The Fox and the Geese Lithograph by Briton Riviere 1868
Briton's father, William Rivière (1806–1876), was for some years drawing-master at Cheltenham College, and then an art teacher at the University of Oxford. Briton was educated at Cheltenham College and Oxford, where he took his degree in 1867. For his art training he was indebted almost entirely to his father. His paternal uncle Henry Parsons Rivière (1811–1888) was also a noted watercolourist, exhibiting works at the Royal Watercolour Society, London and the Royal Birmingham Society of Artists.
His first pictures appeared at the British Institution, and in 1857 he exhibited three works at the Royal Academy, but it was not until 1863 that he became a regular contributor to the Academy exhibitions. In that year he was represented by The eve of the Spanish Armada, and in 1864 by a Romeo and Juliet. However, subjects of this kind did not attract him long, for in 1865 he began, with Sleeping Deerhound, a series of paintings of animal-subjects which occupied much of the rest of his life. In a lengthy interview in Chums Boys Annual, entitled "How I paint animals", Rivière explained some of the practicalities of painting both tame and wild animals:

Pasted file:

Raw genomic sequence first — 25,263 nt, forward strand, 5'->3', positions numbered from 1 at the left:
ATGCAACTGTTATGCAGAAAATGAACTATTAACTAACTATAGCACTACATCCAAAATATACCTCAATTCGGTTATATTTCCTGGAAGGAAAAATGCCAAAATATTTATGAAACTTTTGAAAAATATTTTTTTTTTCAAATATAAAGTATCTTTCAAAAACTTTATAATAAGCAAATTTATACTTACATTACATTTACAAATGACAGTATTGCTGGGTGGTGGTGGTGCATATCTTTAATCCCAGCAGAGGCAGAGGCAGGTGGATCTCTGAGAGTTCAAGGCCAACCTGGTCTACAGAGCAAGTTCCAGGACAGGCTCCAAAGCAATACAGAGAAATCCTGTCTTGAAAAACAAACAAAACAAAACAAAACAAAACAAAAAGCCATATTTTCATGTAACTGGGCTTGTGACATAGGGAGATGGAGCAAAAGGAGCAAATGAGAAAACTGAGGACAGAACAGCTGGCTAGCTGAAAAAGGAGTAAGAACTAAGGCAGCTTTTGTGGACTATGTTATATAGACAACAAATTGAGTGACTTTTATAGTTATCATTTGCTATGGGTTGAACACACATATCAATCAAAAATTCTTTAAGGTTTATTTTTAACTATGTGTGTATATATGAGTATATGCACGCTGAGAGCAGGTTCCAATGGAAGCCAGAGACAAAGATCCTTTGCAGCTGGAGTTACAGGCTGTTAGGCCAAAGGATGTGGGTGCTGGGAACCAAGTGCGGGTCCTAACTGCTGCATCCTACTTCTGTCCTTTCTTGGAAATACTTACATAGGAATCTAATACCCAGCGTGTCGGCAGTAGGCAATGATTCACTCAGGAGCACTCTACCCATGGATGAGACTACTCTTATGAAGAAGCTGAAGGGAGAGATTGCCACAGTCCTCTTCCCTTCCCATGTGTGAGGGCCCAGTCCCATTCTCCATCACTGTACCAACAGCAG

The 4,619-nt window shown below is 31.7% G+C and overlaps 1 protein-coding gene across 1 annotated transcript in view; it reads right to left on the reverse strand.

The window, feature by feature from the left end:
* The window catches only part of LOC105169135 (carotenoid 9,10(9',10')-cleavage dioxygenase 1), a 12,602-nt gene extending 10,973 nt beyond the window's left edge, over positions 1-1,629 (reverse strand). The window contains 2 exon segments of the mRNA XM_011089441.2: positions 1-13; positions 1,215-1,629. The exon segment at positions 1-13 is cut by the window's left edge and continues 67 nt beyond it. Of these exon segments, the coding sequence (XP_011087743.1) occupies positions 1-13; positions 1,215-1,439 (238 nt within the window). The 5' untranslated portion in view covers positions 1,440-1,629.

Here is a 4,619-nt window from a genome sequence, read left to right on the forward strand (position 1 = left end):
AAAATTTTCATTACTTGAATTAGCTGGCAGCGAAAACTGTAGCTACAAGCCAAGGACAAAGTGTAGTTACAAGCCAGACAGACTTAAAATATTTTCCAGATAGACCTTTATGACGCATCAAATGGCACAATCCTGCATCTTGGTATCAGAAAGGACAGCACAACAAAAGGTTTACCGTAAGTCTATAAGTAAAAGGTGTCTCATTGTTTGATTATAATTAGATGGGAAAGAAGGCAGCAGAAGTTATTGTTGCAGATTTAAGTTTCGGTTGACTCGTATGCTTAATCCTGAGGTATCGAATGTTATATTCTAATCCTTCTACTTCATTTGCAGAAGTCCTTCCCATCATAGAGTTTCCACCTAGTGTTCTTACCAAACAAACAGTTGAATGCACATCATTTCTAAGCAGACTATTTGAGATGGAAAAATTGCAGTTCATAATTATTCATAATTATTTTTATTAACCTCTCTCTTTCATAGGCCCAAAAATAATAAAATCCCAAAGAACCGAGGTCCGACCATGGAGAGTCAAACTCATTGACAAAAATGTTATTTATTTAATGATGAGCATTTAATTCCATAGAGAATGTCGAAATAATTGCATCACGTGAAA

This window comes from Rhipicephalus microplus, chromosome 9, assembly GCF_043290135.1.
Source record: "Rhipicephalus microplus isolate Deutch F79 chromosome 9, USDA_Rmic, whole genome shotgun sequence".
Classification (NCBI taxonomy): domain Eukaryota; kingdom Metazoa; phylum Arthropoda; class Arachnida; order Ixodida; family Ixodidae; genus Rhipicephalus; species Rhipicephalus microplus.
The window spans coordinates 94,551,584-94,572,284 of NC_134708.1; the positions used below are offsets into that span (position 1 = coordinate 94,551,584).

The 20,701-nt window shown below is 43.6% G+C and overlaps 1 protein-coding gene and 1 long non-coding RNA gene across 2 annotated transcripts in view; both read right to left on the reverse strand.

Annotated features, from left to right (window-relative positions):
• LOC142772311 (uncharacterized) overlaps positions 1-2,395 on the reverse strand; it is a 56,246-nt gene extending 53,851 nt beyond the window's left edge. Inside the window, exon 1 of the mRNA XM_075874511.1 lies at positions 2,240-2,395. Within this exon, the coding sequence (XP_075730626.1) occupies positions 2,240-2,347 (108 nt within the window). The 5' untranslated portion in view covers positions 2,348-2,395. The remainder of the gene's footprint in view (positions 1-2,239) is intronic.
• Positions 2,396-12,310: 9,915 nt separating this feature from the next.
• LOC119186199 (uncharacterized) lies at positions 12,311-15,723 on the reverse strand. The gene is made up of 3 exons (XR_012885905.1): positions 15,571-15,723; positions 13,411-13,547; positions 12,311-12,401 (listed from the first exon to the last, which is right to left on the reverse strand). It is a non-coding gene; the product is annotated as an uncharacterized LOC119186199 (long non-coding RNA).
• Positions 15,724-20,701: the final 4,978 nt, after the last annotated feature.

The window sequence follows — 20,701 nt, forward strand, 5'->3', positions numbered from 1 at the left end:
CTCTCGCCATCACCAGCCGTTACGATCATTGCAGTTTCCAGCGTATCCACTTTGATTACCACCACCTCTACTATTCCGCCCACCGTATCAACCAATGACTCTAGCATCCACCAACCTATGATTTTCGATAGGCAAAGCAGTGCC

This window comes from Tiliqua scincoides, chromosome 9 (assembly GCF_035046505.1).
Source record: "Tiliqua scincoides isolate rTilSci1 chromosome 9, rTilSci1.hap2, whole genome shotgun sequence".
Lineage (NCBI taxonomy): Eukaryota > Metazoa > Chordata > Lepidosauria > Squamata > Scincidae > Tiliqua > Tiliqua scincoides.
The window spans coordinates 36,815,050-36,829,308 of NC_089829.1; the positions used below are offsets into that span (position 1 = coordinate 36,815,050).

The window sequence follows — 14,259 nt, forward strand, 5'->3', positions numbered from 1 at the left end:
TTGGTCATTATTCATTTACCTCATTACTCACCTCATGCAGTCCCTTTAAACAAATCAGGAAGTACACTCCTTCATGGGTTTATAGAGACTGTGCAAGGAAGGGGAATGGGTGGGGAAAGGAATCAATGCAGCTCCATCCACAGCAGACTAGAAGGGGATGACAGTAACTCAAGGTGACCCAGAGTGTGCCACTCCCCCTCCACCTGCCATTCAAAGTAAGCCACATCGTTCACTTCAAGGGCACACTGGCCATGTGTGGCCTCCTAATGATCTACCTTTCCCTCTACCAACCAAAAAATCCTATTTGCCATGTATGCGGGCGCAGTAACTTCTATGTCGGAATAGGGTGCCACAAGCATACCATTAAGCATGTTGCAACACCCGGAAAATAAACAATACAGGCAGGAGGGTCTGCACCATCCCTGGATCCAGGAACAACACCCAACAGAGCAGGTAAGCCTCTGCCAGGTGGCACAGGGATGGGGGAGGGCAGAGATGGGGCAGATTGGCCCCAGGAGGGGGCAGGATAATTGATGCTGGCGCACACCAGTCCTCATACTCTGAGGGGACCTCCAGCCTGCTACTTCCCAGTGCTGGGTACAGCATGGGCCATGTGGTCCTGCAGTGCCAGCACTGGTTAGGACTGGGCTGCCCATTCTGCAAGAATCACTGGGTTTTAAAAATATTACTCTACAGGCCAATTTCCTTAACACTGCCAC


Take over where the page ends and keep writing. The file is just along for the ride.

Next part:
Early in his career, Rivière made some mark as an illustrator, beginning with Punch. He was elected an Associate of the Royal Academy of Arts in 1878, and a Royal Academician in 1881, and received the degree of Doctor of Civil Law at Oxford in 1891. He was narrowly defeated in the election for President of the Royal Academy in 1896
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